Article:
"We want to operate 'seamlessly' by 2025"
Matt Caffery is Solutions Architect at ASSA ABLOY UK. With more than 10 years of sales experience in IT across multiple channels and specialties including security, software and hardware, Matt works globally with Big Data- creating BI reports, applications and eBusiness platforms for business continuity, growth and customer satisfaction. In this interview, he gives us insight into the working world of the ASSA ABLOY Group.
The ASSA ABLOY Group is a Swedish globally-operating group of companies that produces and sells locking systems, electromechanical products, security doors and fittings. From the point of view of product information, it should always be up-to-date and available worldwide- which is a particular challenge in terms of data management.
In recent years, ASSA ABLOY has added many well-known brands to its impressive portfolio. However, the large and ever-growing variety of brands and products requires a considerable amount of time to create and maintain product data sheets. A key challenge here is to ensure that the datasheets both fit into ASSA-ABLOY's overall structure and aesthetics, while retaining key elements of the individual brands' corporate design to ensure a consistent brand image.
Product Experience Management (PXM) and Product Information Management (PIM) development and management is the responsibility of Matt Caffery for the UK. His task: to deliver a compelling customer experience across all sales channels, improve the quality of product data and simplify the management of the product catalog. With such a complex task, we asked Matt Caffery a few questions.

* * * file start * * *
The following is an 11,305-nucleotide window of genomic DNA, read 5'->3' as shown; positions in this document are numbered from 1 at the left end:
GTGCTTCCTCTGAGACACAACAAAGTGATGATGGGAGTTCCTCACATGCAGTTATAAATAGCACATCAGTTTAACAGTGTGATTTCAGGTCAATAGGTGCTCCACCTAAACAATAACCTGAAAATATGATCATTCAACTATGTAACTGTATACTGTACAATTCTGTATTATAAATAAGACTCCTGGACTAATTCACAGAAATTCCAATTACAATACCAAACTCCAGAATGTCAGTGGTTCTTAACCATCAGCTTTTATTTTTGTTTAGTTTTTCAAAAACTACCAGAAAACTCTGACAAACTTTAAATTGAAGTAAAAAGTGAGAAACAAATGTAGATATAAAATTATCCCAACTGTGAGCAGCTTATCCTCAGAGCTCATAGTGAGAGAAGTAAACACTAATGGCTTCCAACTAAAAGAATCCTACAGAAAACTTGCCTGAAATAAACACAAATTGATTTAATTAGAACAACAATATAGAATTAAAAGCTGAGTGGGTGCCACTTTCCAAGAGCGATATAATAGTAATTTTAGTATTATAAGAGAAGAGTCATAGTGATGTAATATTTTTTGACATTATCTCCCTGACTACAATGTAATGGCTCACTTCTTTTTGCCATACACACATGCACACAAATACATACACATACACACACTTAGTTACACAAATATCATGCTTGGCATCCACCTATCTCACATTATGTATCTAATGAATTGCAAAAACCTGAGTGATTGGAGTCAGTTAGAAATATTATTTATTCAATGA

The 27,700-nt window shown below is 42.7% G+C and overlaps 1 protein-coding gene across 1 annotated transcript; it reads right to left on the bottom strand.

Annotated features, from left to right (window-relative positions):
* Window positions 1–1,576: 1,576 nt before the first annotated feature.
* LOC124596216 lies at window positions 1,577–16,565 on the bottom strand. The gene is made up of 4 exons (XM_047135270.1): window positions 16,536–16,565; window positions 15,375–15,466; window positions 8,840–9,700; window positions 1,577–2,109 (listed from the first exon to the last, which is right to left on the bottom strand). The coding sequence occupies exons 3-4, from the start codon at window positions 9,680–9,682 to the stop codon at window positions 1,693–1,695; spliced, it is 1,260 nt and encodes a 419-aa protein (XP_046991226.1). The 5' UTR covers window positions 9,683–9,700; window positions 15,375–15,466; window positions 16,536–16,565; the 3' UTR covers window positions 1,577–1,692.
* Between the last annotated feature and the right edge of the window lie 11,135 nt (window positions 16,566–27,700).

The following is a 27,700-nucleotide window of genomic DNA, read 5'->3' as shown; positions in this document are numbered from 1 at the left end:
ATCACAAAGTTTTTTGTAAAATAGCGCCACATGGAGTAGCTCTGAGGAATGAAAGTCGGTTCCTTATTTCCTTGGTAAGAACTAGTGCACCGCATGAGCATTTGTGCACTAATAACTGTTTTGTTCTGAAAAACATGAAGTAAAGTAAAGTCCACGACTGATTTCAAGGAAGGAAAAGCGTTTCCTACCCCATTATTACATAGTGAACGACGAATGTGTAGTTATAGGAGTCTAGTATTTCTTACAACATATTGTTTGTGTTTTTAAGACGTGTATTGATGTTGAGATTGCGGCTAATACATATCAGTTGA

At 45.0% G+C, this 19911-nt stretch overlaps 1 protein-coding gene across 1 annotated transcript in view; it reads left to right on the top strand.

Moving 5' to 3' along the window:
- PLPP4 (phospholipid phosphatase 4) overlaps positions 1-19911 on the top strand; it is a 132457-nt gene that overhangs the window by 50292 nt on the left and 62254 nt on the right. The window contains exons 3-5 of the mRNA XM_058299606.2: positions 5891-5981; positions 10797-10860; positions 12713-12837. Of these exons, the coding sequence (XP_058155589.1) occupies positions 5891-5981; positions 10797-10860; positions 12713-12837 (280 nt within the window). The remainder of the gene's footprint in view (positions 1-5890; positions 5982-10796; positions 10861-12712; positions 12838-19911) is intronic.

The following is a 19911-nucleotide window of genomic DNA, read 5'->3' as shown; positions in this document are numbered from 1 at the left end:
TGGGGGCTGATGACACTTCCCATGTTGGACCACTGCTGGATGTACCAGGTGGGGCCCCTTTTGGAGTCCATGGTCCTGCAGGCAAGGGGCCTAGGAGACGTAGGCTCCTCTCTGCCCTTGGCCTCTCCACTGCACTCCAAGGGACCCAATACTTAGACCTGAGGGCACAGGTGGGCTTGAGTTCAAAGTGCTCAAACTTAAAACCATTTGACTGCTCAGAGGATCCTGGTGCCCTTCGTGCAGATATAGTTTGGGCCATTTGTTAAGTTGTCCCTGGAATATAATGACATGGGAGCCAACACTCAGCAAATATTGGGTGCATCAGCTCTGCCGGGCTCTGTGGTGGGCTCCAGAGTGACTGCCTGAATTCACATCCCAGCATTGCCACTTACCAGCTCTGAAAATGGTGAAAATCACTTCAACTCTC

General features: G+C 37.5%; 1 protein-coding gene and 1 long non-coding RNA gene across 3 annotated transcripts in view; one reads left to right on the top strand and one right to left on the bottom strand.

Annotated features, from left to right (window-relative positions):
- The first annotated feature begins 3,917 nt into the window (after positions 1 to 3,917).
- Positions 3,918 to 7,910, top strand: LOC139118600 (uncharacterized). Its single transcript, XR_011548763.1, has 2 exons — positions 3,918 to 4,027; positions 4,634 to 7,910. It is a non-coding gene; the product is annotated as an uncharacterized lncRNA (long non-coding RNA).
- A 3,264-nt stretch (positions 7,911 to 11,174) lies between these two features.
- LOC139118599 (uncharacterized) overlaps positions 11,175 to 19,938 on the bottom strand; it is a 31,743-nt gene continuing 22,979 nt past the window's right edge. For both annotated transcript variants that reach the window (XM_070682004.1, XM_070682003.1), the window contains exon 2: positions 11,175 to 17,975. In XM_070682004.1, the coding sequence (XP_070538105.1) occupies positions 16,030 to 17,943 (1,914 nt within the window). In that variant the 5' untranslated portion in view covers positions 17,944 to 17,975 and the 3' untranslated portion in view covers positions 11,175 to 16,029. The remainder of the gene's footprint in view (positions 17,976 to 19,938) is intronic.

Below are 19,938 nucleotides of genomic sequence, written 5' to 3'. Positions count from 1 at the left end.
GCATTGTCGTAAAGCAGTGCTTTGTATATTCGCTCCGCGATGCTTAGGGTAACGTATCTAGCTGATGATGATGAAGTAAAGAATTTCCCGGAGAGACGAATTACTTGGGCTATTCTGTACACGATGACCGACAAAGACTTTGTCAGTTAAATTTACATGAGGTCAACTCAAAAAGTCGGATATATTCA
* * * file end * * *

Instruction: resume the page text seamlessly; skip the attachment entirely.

Would you like to start by telling us something about the ASSA ABLOY Group and your work there and your function?
Sure! I've been with the ASSA ABLOY Group for four years now and was originally hired as an Application Analyst. My focus today as a Solutions Architect is still in the end on one aspect: data, data, data. These come into play in areas such as e-commerce, mobile applications, of course still print products and also the PIM solution we use, which is Akeneo.
Why is data so important to you?
We have over 60 brands in the UK and we acquire companies frequently- on average about two companies a year. So, as you can imagine, it's quite a challenge to take new brands and integrate them into our systems. To name a couple, we're talking about Adobe, IBM Websphere.
My job is to make sure that when new companies come "on board," we have some sort of seamless tool and processes to make sure that the branding and the way we bring our new products to customers is consistent with the ASSA ABLOY brand. At its core, it's about centrally held information about products that is played out in data sheets, for example.
How big is your team?
My team is comprised of five people, but I also work with about 30 product managers throughout the company in the UK. And of course there are some marketing teams as well. So when we take over a company, we bring the knowledge, the product managers and the marketing teams, and we try to collaborate and cooperate. But sometimes you have to change outdated thinking and processes. So with a sensible software environment, we want to consolidate costs, get everything in one solution and get to market faster for our customers.